UniFabriX says its CXL memory expansion technology can double the number of servers in a CSP’s datacenter racks.
The Israeli startup has developed a Smart Memory Node with 32TB of DDR5 DRAM in a 2RU chassis. The pitch is that attached servers need less local DRAM, sharing the Smart Memory Node’s memory. That way they don’t have local stranded DRAM that’s not being used efficiently.
CEO and co-founder Ronen Hyatt told an IT Press Tour: “For Cloud Service Providers we can 2x servers on a rack, up from 12 to 24. We take some memory from existing 12 servers and put it in Smart Memory Node. CSPs can then improve their server/DRAM granularity. We do it when the CSP builds new server racks. You don’t physically move DRAM DIMMS from the existing servers; you populate the rack with servers with smaller DRAM capacity than before.”
The reason is that by using the Smart Memory Node each server needs half as much electrical power as before, and the benefit is that the CSPs get twice as much revenue from a rack; more servers means more compute instances available to the CSP’s customers.
The UniFabriX node uses standard DDR5 DIMMs on a main printed circuit board with FPGAs running the controlling software which provisions and deprovisions memory. Hyatt said the DIMMs are denser than a CXL memory expander card such as one from Samsung. Thermal considerations were also important in the DIMM choice, he added..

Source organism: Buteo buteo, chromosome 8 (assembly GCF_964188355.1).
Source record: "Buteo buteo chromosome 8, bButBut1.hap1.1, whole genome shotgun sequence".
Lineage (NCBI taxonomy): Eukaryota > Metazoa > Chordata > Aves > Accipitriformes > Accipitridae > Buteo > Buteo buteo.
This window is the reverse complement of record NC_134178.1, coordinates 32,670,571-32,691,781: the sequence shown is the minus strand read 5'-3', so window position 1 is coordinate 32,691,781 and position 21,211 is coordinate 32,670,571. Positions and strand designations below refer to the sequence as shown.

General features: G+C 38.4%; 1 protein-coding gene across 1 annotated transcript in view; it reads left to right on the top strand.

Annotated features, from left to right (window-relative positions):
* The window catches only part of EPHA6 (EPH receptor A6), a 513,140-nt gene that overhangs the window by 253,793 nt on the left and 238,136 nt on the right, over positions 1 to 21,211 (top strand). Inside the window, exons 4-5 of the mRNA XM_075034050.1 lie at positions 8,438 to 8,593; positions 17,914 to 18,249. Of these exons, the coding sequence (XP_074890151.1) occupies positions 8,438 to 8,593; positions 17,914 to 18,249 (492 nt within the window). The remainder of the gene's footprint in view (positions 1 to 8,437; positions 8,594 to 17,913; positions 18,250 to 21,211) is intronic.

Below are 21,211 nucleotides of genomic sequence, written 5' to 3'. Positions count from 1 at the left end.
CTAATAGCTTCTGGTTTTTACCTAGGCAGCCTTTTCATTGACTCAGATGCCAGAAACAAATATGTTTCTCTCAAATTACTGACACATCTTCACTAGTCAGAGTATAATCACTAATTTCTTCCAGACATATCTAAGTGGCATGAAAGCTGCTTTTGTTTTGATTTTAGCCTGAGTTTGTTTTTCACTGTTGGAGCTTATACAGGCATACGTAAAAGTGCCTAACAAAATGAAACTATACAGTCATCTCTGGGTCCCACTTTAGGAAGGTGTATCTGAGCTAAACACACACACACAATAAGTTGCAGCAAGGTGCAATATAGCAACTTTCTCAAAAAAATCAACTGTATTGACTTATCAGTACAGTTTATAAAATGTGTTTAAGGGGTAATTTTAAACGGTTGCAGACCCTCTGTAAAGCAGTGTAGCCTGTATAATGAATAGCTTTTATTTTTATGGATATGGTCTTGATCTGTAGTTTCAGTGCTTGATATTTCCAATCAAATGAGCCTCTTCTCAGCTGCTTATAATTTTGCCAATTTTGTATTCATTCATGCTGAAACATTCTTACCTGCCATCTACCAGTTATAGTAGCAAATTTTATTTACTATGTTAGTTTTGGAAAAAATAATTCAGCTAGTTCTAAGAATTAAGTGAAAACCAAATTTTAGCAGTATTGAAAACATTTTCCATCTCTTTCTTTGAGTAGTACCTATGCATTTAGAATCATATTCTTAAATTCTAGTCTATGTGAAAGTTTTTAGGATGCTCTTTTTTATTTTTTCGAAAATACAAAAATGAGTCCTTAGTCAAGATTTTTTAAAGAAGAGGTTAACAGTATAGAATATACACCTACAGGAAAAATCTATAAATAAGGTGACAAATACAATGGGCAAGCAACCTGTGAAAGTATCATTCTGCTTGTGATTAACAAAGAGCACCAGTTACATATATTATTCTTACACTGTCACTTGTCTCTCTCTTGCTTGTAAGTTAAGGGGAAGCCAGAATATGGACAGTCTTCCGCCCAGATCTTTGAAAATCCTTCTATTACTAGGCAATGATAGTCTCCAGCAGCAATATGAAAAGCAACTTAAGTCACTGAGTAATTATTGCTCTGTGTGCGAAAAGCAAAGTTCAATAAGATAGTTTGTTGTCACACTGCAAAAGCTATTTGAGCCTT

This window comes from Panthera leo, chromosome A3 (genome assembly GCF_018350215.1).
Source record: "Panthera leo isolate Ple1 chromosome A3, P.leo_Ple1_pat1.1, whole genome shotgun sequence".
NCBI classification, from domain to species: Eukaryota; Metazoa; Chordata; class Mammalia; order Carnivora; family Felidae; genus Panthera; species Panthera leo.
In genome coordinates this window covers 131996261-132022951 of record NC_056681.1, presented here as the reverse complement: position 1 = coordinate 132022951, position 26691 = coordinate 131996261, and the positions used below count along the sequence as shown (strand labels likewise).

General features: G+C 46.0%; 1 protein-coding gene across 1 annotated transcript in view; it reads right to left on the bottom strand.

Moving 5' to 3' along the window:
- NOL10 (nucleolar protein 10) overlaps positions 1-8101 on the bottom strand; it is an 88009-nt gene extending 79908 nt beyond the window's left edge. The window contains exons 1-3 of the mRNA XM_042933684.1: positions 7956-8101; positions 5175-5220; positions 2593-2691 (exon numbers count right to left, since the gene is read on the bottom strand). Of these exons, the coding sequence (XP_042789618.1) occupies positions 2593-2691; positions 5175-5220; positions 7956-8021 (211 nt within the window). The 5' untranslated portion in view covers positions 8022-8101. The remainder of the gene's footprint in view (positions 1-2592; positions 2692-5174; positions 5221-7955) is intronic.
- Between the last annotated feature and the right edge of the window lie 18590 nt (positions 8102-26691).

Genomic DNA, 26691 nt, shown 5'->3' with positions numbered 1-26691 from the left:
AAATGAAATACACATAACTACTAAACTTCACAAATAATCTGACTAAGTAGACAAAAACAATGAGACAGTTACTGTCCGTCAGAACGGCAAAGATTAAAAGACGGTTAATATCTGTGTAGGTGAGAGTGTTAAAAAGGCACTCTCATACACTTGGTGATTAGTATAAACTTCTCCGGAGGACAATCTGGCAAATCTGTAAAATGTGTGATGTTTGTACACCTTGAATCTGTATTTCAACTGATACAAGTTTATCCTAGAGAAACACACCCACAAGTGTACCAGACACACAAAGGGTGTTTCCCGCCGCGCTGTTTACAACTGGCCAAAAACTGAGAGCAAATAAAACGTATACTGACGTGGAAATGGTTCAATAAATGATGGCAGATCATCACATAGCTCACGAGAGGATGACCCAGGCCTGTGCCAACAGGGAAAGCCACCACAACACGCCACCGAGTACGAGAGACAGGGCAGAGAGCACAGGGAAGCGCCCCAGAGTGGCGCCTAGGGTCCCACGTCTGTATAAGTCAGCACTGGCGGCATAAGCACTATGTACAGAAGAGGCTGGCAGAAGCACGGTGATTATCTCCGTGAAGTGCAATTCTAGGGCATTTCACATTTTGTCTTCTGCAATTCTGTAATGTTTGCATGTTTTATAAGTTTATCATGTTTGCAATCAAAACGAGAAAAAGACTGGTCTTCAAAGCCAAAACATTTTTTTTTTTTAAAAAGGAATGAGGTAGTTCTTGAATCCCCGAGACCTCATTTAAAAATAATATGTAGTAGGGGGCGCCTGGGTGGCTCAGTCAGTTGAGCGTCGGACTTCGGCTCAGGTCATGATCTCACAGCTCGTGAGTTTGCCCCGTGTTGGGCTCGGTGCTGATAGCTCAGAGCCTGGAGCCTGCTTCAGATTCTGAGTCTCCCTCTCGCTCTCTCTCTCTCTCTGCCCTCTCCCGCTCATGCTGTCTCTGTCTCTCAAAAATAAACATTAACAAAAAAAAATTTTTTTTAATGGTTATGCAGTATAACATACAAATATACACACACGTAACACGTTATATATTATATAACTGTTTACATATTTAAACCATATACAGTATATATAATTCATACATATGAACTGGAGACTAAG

UniFabriX had to develop special cables to link the Smart Memory Node to the servers in a rack. The node has 10 x PCIe gen 5 ports in its rear face and each port can be bifurcated. It developed a 16-lane PCIe gen 5 cable with each lane carrying 32Gbps full duplex.
UniFabriX’s software provides CXL 1.1. (memory expansion) and 2.0 (switching and memory pooling) functions and most of CXL 3.0 but not the multi-level switching and some security features. Hyatt said: “We can abstract 90 percent of CXL 3.0 features and make them usable in CXL 1.1 and 2.0 environments.”
The node provides memory checkpointing, useful during long application runs as a way of recovering from any failures. Hyatt said that UniFabriX provides software primitives and a mediation layer for hyperscalers to compose Smart Memory with servers, providing memory as a service.
The company has paying customers – the HPC market was mentioned – and is looking for OEM deals. There has also been interest from a composability company, but UniFabriX did not want to follow up that opportunity, preferring to focus on the CSP and HSP server memory expansion market.
It believes the CXL memory market could have a $20 billion total addressable market (TAM) by 2030, with the specific memory pooling TAM being in the $14 billion to $17 billion range. If UniFabriX can capture a decent percentage of that, its backers will be very happy with CXL memory expansion and pooling driving their own revenues.